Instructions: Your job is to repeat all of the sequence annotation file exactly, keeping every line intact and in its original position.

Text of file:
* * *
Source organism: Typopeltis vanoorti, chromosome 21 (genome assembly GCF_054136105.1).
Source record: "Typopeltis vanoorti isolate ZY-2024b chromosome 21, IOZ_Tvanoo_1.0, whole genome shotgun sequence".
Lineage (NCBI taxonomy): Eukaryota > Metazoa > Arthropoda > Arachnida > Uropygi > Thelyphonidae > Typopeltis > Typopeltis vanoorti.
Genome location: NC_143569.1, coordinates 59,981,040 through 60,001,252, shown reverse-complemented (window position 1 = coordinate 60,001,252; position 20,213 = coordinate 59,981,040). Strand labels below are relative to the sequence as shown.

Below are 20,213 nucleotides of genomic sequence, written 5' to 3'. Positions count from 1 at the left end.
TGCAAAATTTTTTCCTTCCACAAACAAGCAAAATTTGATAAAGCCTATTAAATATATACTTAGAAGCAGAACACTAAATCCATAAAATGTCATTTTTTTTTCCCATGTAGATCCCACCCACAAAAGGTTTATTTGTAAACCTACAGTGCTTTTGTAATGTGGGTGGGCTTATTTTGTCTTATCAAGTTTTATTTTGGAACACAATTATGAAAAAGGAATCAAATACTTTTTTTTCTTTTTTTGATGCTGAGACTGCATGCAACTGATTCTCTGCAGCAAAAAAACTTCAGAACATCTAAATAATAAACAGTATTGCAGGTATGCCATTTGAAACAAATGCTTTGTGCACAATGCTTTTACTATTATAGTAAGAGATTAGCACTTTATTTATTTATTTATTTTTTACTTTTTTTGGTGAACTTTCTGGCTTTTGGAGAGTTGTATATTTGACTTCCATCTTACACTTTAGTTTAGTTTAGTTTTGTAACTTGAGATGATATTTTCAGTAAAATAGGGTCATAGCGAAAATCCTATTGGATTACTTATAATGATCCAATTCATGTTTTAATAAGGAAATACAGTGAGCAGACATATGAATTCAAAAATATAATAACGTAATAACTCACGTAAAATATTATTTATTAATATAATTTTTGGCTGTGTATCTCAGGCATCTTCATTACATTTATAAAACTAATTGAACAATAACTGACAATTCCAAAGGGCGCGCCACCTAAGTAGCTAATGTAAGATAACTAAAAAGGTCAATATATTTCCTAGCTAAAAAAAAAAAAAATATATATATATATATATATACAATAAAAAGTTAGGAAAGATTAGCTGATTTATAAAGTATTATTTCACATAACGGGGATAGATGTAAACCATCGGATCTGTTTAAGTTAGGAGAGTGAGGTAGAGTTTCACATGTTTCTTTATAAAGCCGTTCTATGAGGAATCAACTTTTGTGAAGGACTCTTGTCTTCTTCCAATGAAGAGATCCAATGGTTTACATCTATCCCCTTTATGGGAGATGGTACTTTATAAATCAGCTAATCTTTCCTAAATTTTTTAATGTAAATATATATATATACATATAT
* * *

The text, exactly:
Source organism: Typopeltis vanoorti, chromosome 21 (genome assembly GCF_054136105.1).
Source record: "Typopeltis vanoorti isolate ZY-2024b chromosome 21, IOZ_Tvanoo_1.0, whole genome shotgun sequence".
Lineage (NCBI taxonomy): Eukaryota > Metazoa > Arthropoda > Arachnida > Uropygi > Thelyphonidae > Typopeltis > Typopeltis vanoorti.
Genome location: NC_143569.1, coordinates 59,981,040 through 60,001,252, shown reverse-complemented (window position 1 = coordinate 60,001,252; position 20,213 = coordinate 59,981,040). Strand labels below are relative to the sequence as shown.

Below are 20,213 nucleotides of genomic sequence, written 5' to 3'. Positions count from 1 at the left end.
TGCAAAATTTTTTCCTTCCACAAACAAGCAAAATTTGATAAAGCCTATTAAATATATACTTAGAAGCAGAACACTAAATCCATAAAATGTCATTTTTTTTTCCCATGTAGATCCCACCCACAAAAGGTTTATTTGTAAACCTACAGTGCTTTTGTAATGTGGGTGGGCTTATTTTGTCTTATCAAGTTTTATTTTGGAACACAATTATGAAAAAGGAATCAAATACTTTTTTTTCTTTTTTTGATGCTGAGACTGCATGCAACTGATTCTCTGCAGCAAAAAAACTTCAGAACATCTAAATAATAAACAGTATTGCAGGTATGCCATTTGAAACAAATGCTTTGTGCACAATGCTTTTACTATTATAGTAAGAGATTAGCACTTTATTTATTTATTTATTTTTTACTTTTTTTGGTGAACTTTCTGGCTTTTGGAGAGTTGTATATTTGACTTCCATCTTACACTTTAGTTTAGTTTAGTTTTGTAACTTGAGATGATATTTTCAGTAAAATAGGGTCATAGCGAAAATCCTATTGGATTACTTATAATGATCCAATTCATGTTTTAATAAGGAAATACAGTGAGCAGACATATGAATTCAAAAATATAATAACGTAATAACTCACGTAAAATATTATTTATTAATATAATTTTTGGCTGTGTATCTCAGGCATCTTCATTACATTTATAAAACTAATTGAACAATAACTGACAATTCCAAAGGGCGCGCCACCTAAGTAGCTAATGTAAGATAACTAAAAAGGTCAATATATTTCCTAGCTAAAAAAAAAAAAAATATATATATATATATATATACAATAAAAAGTTAGGAAAGATTAGCTGATTTATAAAGTATTATTTCACATAACGGGGATAGATGTAAACCATCGGATCTGTTTAAGTTAGGAGAGTGAGGTAGAGTTTCACATGTTTCTTTATAAAGCCGTTCTATGAGGAATCAACTTTTGTGAAGGACTCTTGTCTTCTTCCAATGAAGAGATCCAATGGTTTACATCTATCCCCTTTATGGGAGATGGTACTTTATAAATCAGCTAATCTTTCCTAAATTTTTTAATGTAAATATATATATATACATATAT